Tehran Mayor drops out of Iranian presidential race

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Four candidates are still in contention, but analysts see incumbent President Hassan Rouhani and challenger Ebrahim Raisi as the favourites. The survey was conducted after the first two presidential debates, held in April and May.

The president has faced a significant challenge from conservatives because the landmark nuclear deal with world powers that he negotiated in 2015 has not triggered the economic recovery he predicted. The deal saw Iran limit its enrichment of uranium in exchange for the lifting of some economic sanctions. A Rouhani win could signal that Iran would stick with its end of the nuclear deal, while a conservative candidate could disrupt the agreement.

The two adopted similar campaign tactics, criticizing Rouhani's economic record - particularly high unemployment, which rose 1.4 percent past year to 12.4 percent - and his policy of detente with the West.

That has led to speculation that Iran's next government will engage less with the West, especially after Khamenei called on whoever wins to avoid relying on foreign investors to strengthen the economy - a comment widely interpreted as a criticism of Rouhani. Rouhani won just over 50 percent, averting a second round. Many residents of Iran's capital vented anger at Qalibaf and Tehran authorities after a massive January fire at a historic high-rise caused the building to collapse, killing 26 people, including 16 firefighters.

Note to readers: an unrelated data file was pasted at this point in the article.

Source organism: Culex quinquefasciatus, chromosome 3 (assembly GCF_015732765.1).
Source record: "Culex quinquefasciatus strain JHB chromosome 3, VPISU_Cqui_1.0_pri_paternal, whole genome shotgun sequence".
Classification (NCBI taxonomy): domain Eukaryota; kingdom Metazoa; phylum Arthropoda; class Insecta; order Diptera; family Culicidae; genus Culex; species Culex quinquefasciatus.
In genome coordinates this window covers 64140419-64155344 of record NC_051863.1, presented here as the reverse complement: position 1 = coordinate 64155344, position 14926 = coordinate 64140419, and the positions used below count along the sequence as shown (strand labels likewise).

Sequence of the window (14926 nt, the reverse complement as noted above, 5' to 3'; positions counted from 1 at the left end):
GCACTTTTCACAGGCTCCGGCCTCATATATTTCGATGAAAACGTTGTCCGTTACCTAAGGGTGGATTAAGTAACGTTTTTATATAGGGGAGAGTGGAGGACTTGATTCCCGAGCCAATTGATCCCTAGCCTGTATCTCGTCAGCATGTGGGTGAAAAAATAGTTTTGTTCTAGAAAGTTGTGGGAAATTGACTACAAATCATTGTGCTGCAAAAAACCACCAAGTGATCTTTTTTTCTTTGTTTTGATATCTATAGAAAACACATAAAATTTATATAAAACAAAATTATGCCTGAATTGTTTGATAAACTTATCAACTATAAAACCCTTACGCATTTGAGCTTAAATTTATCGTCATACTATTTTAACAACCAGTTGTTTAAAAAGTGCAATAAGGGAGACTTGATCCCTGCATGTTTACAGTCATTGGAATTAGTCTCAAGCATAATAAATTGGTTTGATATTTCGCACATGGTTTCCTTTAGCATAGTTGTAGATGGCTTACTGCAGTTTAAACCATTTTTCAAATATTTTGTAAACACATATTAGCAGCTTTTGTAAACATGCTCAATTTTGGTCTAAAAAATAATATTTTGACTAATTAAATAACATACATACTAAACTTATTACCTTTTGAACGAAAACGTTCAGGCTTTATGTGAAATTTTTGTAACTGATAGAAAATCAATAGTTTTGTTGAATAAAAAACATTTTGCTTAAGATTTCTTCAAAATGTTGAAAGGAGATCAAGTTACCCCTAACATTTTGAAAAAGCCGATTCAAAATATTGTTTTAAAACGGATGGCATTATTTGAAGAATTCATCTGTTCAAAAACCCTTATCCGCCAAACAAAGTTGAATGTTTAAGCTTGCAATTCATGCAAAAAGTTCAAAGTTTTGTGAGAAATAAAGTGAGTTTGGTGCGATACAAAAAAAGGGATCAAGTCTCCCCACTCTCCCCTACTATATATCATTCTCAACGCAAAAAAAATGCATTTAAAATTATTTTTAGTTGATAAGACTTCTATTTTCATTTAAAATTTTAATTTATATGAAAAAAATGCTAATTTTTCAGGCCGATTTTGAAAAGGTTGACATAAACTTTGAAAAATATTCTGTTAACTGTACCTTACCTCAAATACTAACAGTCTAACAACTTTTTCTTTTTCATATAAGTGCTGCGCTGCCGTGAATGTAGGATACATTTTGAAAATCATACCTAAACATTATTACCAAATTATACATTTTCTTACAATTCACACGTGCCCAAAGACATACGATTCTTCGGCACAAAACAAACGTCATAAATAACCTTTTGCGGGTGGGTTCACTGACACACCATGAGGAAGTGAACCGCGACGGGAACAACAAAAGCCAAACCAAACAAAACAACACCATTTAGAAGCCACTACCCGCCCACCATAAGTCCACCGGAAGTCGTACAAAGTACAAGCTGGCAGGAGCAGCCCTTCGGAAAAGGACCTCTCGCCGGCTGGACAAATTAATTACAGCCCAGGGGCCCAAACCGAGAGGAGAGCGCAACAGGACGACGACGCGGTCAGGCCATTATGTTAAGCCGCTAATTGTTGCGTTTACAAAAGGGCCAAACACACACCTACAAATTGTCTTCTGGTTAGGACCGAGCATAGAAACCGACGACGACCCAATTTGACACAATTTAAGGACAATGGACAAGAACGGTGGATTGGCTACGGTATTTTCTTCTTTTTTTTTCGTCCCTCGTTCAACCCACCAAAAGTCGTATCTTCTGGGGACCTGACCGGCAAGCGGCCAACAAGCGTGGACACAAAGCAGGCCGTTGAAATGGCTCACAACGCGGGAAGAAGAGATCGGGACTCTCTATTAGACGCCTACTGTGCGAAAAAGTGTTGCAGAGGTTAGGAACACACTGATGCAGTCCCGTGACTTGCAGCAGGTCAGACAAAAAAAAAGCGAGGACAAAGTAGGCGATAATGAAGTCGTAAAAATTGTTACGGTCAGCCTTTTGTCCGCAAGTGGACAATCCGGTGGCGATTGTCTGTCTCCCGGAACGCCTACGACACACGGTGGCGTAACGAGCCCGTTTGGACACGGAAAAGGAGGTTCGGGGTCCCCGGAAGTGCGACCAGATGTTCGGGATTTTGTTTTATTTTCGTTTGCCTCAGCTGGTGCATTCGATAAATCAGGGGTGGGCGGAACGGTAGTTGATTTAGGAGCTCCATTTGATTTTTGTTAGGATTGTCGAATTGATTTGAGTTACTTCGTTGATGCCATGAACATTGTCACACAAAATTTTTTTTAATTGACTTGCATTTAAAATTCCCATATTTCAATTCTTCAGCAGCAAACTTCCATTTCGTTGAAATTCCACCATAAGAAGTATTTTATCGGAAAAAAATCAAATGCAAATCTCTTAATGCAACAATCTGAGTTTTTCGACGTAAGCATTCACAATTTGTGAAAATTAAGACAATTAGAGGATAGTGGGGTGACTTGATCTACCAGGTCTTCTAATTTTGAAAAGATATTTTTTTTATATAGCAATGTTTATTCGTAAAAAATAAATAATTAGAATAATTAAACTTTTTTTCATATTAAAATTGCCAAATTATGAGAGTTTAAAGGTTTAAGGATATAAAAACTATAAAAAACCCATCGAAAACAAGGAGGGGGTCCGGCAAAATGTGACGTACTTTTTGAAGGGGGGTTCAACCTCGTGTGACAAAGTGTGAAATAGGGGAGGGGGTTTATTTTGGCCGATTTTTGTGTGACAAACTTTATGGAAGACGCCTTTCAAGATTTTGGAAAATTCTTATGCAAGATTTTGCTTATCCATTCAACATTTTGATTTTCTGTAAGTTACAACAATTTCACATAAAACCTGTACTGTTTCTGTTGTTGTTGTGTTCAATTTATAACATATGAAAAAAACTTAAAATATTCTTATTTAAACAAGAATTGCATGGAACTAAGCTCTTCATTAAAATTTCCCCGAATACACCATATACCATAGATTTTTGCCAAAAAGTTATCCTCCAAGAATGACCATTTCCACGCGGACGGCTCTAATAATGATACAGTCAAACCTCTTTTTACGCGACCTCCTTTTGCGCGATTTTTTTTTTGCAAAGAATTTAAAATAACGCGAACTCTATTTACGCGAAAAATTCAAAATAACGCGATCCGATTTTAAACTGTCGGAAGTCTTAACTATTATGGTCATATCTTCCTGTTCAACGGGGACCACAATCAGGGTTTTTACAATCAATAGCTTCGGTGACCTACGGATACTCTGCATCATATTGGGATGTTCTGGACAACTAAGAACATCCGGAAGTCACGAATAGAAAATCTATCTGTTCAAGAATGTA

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"It is my belief that Iranian ethnic and religious groups can play an equal role in the development and progress of the country", the presidential hopeful said, adding that their talents should be utilized in the country's management.

Last week, Khamenei maintained his drumbeat of disapproval of Rouhani, dismissing the idea that war with the West had been averted by the nuclear diplomacy and dismissing a United Nations education program endorsed by the Rouhani administration promoting gender equality and life-long learning opportunities. Undoubtedly, with Mr. Trump, the Iranian hardliners have tried to capitalise their power while seeking to reunite under one consensus standard-bearer - none other than Ebrahim Raisi. He was deputy head of the judiciary for 10 years before being appointed in 2014 as Iran's prosecutor-general.

Raisi is a conservative cleric, a close ally of Supreme Leader Ayatollah Ali Khamenei, and the custodian of both the wealthiest charitable foundation in Iran and the Muslim world, Astan Quds Razavi, and the Imam Reza shrine.

"I ask my supporters throughout the country to use all of their potential" to elect Raisi, Ghalibaf said in a statement carried by state media. Khamenei's manipulation of the Iranian elections exposes the fact that they are a sham and a scandal.

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